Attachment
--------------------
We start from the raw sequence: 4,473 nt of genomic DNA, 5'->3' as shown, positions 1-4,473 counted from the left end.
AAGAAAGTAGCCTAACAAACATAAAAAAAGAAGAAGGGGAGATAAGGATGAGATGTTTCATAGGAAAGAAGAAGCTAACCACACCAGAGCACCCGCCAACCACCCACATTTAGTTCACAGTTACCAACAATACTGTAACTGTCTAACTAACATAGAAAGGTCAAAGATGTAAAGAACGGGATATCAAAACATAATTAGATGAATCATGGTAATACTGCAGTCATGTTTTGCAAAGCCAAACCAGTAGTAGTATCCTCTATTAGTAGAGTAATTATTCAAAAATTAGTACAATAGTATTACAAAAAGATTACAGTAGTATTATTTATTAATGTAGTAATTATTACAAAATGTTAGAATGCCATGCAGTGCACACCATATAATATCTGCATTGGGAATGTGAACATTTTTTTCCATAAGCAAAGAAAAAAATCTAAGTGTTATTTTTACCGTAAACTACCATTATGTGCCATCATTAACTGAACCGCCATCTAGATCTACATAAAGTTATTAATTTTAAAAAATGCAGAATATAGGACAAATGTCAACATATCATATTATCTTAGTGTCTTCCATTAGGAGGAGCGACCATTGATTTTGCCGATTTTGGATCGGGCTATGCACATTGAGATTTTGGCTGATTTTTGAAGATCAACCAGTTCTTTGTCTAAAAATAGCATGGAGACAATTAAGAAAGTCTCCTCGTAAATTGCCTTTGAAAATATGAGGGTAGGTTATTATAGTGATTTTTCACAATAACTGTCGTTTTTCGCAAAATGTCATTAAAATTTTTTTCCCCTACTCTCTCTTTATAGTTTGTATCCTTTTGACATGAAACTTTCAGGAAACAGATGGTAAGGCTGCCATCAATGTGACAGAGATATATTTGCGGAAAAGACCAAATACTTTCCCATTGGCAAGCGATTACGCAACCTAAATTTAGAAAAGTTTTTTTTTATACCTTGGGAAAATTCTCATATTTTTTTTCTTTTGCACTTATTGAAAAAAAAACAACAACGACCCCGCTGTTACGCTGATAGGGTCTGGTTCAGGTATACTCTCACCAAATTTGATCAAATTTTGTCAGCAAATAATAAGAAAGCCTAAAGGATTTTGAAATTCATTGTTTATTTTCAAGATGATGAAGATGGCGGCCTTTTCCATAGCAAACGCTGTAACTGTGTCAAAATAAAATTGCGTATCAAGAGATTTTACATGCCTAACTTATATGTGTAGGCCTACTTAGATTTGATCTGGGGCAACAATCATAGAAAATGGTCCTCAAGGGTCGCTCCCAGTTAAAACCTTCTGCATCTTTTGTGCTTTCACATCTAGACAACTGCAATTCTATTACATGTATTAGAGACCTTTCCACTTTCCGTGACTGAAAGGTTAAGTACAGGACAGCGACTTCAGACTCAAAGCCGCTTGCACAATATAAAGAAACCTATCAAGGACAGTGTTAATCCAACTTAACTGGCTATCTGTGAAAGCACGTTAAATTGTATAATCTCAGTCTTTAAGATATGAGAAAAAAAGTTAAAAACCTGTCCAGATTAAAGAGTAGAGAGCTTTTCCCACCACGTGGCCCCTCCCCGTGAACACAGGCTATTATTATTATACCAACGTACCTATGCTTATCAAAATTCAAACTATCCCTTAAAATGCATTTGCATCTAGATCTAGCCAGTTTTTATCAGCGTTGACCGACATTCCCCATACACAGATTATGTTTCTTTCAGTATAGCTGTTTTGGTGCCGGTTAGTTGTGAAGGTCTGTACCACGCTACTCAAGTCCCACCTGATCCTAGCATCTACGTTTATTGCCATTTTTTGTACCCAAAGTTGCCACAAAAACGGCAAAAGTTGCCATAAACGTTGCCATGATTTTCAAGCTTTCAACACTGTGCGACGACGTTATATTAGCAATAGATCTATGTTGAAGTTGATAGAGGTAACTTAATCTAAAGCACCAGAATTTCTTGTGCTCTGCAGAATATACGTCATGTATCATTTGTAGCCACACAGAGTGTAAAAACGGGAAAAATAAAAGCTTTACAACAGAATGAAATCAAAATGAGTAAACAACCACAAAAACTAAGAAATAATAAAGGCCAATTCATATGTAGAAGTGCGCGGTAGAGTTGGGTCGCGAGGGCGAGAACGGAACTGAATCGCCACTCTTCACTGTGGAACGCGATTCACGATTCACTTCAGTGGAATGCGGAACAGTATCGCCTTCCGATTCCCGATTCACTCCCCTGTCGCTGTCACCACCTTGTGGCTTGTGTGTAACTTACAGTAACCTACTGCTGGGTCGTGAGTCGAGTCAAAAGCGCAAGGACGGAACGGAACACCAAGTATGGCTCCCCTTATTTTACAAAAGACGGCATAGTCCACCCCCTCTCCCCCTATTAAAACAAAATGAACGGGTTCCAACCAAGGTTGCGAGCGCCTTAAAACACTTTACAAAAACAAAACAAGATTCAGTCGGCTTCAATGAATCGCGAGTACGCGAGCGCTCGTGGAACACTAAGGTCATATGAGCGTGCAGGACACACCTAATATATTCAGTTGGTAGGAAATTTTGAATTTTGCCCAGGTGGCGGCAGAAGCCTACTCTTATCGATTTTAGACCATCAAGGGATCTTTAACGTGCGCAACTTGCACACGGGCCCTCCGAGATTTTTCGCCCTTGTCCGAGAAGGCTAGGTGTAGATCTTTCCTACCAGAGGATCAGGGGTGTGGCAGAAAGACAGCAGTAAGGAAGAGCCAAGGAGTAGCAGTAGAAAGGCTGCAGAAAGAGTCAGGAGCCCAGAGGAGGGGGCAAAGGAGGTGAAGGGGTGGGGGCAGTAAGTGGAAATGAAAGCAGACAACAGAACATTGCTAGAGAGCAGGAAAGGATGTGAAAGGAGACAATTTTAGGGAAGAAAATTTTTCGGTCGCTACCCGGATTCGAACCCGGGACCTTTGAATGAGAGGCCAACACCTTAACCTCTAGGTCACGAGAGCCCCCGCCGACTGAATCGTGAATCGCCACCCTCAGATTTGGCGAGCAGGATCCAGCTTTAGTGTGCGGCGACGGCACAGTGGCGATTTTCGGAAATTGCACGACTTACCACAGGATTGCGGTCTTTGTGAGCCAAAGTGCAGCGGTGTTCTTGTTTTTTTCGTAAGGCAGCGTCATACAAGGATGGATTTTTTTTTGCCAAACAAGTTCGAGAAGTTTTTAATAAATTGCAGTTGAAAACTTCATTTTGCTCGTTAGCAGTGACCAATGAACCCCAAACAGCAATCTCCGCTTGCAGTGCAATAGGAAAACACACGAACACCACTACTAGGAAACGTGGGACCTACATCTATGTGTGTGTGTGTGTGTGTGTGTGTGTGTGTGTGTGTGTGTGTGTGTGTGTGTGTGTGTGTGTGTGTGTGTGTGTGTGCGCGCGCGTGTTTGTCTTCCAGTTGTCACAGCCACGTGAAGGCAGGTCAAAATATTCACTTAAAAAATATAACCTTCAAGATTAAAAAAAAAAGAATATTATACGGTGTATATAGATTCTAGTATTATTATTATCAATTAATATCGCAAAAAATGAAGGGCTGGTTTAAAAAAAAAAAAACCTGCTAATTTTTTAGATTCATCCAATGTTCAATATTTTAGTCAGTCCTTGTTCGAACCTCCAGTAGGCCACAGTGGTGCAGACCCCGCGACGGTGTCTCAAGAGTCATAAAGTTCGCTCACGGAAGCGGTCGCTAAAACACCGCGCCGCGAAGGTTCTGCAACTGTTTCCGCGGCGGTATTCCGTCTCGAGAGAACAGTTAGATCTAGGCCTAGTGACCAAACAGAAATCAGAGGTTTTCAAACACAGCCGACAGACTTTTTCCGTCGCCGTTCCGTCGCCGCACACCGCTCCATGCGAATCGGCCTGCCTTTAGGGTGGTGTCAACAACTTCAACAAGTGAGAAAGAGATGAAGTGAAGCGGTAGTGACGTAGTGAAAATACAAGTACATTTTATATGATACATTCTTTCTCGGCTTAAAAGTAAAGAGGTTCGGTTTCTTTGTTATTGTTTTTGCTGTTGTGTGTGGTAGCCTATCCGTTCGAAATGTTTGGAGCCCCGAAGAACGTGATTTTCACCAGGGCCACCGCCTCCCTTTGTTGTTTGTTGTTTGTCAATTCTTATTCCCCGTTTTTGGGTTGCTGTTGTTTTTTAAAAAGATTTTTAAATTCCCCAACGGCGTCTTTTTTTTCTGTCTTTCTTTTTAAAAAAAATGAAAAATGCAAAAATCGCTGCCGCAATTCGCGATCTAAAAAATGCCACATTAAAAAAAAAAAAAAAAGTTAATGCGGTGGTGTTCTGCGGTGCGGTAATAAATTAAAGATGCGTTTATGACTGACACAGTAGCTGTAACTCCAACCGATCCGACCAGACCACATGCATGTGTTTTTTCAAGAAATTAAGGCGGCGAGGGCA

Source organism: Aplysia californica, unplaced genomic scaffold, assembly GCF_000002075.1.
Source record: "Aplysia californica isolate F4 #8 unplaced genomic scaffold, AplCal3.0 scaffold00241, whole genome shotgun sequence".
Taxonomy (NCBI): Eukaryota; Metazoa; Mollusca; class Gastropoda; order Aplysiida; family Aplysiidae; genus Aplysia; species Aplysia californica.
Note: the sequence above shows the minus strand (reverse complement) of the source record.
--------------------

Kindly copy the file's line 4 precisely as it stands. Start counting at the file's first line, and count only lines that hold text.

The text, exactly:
Source record: "Aplysia californica isolate F4 #8 unplaced genomic scaffold, AplCal3.0 scaffold00241, whole genome shotgun sequence".